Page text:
Additional Challenges

But wait, there’s more. Merritt outlines these additional challenges:

  • The public has a seemingly boundless appetite for videos, online courses, and online games, but museums can’t continue to feed content consumption without a corresponding financial plan.
  • Museums need a longer-term strategy, one that incorporates a Return on Investment (ROI) for digital tools and staff time.
  • Museums need to expand beyond a mere copying of what is physically displayed and begin to think of digital-first or even digital-only content experiences. 
  • Digital is often siloed into a department instead of integrated cross-departmentally as a tool, limiting vision and efficacy.
  • Attracting and retaining skilled staff from the for-profit to the nonprofit sector.
  • The perception that digital is an “add on” or “would be nice” feature that’s not necessary to the museum’s core mission.
  • The lack of understanding and imagination among museums leadership as to what digital tools can do.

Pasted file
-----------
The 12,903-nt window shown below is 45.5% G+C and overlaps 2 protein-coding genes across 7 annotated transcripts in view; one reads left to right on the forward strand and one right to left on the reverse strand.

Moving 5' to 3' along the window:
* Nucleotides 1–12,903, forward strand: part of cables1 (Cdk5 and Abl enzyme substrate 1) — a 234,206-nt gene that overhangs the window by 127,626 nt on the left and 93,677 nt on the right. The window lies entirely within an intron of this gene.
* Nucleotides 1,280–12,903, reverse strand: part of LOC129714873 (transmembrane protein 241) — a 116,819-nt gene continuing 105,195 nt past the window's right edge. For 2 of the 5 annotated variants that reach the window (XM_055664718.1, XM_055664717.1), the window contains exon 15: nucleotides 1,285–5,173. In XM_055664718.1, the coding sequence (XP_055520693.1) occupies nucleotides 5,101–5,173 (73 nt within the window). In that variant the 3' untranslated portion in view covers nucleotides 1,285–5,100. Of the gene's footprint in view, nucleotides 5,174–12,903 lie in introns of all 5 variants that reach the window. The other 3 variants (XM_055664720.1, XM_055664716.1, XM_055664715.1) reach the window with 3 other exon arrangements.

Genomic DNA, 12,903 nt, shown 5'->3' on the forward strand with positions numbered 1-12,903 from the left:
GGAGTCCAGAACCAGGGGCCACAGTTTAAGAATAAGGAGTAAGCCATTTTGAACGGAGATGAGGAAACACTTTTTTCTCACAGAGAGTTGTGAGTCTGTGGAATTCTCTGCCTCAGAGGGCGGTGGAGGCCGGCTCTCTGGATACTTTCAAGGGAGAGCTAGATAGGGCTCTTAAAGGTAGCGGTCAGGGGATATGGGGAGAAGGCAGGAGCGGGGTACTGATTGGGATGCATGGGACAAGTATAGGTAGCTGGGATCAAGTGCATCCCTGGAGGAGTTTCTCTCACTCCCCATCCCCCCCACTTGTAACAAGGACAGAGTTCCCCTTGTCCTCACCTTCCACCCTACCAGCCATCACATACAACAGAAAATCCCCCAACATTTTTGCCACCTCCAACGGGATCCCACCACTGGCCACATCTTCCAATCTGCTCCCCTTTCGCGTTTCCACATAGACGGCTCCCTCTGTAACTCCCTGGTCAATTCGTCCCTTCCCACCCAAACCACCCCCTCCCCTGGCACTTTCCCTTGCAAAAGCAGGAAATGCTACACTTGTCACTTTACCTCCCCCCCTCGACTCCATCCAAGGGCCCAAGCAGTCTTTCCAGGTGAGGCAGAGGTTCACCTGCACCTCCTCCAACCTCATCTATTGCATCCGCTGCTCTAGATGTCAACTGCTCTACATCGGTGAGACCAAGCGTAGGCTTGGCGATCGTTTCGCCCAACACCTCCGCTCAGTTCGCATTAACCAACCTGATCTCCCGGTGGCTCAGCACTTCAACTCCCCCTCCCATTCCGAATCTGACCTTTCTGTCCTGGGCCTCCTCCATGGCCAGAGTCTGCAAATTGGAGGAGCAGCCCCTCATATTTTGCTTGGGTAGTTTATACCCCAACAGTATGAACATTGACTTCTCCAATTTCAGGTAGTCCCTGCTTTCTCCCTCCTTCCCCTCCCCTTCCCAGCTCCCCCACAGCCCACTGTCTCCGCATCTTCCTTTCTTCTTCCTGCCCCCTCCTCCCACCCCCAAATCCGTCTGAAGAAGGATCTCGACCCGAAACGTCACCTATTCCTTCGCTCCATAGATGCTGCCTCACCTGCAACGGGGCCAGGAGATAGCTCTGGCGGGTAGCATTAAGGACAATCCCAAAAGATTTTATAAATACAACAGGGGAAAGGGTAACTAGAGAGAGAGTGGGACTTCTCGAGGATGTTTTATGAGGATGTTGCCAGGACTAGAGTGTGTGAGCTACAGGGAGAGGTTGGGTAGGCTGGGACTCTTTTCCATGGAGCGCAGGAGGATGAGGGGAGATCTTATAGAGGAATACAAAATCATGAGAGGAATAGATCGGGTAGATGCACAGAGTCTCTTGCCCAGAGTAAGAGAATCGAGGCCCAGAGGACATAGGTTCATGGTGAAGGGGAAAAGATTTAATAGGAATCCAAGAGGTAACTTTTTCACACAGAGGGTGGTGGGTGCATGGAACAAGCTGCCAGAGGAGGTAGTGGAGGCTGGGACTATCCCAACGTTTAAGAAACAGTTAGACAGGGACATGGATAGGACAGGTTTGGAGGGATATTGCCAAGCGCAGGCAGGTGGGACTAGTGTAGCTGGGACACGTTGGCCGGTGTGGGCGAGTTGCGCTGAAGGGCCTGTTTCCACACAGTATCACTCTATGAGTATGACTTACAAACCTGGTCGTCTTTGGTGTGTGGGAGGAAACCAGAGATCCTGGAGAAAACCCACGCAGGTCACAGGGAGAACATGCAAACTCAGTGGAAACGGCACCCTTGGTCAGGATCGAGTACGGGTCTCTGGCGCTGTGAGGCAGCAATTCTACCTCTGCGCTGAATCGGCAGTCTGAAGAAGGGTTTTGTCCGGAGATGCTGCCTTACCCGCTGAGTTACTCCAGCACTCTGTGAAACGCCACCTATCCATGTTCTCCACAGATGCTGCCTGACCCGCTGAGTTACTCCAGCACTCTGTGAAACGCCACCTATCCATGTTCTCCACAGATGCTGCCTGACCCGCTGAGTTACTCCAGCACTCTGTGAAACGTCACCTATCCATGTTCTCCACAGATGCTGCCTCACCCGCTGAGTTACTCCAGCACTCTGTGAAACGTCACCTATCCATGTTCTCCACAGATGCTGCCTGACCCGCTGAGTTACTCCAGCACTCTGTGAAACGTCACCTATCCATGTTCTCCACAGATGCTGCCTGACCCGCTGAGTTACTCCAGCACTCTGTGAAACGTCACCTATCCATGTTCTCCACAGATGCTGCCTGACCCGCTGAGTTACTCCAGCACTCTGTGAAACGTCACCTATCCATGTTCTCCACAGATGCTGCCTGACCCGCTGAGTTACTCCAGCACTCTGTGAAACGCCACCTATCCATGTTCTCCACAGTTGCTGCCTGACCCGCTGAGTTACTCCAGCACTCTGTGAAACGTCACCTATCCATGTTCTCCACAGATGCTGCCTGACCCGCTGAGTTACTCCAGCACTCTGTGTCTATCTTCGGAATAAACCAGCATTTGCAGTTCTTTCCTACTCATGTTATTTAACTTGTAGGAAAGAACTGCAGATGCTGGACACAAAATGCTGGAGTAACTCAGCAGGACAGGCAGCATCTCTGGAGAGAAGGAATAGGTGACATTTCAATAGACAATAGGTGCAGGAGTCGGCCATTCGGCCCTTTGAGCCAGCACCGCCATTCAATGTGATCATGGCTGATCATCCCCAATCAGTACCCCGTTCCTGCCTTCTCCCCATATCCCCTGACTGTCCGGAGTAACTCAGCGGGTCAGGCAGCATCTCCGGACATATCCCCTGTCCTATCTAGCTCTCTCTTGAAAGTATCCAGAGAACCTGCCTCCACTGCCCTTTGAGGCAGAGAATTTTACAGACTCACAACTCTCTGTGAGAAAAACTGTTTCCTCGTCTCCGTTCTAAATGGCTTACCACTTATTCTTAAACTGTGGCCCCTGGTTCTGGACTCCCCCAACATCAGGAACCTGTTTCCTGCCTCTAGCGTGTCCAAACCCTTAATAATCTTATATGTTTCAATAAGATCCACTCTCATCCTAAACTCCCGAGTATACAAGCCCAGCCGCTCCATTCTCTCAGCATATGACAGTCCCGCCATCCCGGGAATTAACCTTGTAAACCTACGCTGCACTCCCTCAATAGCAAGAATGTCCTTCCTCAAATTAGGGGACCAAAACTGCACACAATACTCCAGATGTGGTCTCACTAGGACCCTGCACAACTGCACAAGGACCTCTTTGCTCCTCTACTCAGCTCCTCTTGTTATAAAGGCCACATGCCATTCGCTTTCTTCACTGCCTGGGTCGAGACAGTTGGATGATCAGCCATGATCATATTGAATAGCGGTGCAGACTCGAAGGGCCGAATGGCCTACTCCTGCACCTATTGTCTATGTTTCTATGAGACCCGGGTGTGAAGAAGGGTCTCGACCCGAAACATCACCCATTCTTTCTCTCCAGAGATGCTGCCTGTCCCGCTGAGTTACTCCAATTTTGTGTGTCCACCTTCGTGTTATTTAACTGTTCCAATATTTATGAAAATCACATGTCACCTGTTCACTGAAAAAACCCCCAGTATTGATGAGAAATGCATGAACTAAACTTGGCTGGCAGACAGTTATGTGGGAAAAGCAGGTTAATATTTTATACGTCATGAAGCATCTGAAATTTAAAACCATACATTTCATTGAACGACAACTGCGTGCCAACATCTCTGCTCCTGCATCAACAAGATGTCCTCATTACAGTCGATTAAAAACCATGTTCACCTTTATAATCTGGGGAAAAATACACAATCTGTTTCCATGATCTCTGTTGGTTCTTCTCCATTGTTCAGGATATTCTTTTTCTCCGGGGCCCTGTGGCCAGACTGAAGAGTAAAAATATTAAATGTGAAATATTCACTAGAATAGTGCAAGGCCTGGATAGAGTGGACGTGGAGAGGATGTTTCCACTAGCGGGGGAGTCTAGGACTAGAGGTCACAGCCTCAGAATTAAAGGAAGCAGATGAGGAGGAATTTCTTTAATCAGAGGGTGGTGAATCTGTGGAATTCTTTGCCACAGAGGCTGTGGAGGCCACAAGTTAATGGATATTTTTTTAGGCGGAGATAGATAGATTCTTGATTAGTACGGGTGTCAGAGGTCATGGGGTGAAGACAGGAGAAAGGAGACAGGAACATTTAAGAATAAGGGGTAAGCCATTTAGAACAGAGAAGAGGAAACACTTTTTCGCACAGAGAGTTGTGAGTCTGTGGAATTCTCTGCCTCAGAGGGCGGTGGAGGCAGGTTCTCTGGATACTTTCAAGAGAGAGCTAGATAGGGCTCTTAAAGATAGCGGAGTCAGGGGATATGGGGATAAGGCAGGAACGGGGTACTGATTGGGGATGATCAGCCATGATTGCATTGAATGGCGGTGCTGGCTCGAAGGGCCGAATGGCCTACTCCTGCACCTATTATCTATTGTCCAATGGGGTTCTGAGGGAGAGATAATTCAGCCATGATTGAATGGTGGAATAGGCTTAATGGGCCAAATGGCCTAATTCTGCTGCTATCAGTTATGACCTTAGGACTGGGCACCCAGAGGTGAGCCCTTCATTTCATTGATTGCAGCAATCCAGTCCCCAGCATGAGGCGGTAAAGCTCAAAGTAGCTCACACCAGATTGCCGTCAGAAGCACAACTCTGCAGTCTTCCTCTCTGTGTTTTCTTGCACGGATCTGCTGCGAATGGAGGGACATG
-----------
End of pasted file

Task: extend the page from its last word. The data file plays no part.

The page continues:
• We don’t know if the demand for digital content will remain once the risks of the pandemic wane, and people may rebound toward in-person and place-based experiences. 


As this is an internal-facing topic, the recommendations are internal-only and this section. 

  • Integrate digital work into the everyday functions of the museum.
  • Invite digital to have a seat at the museum leadership table.
  • Assess needs of the museum and its audience and offer potential digital solutions.
  • Offer training and education to staff and leadership so that the museum digital strategy is well-informed.
  • Hire or partner with skilled people to implement new technology or lead digital initiatives.
  • Apply digital strategy across all museum core functions and tie it to all (or most) elements of the strategic plan.


I have a few additional webinar resources to help you jump start your digital (re)awakening: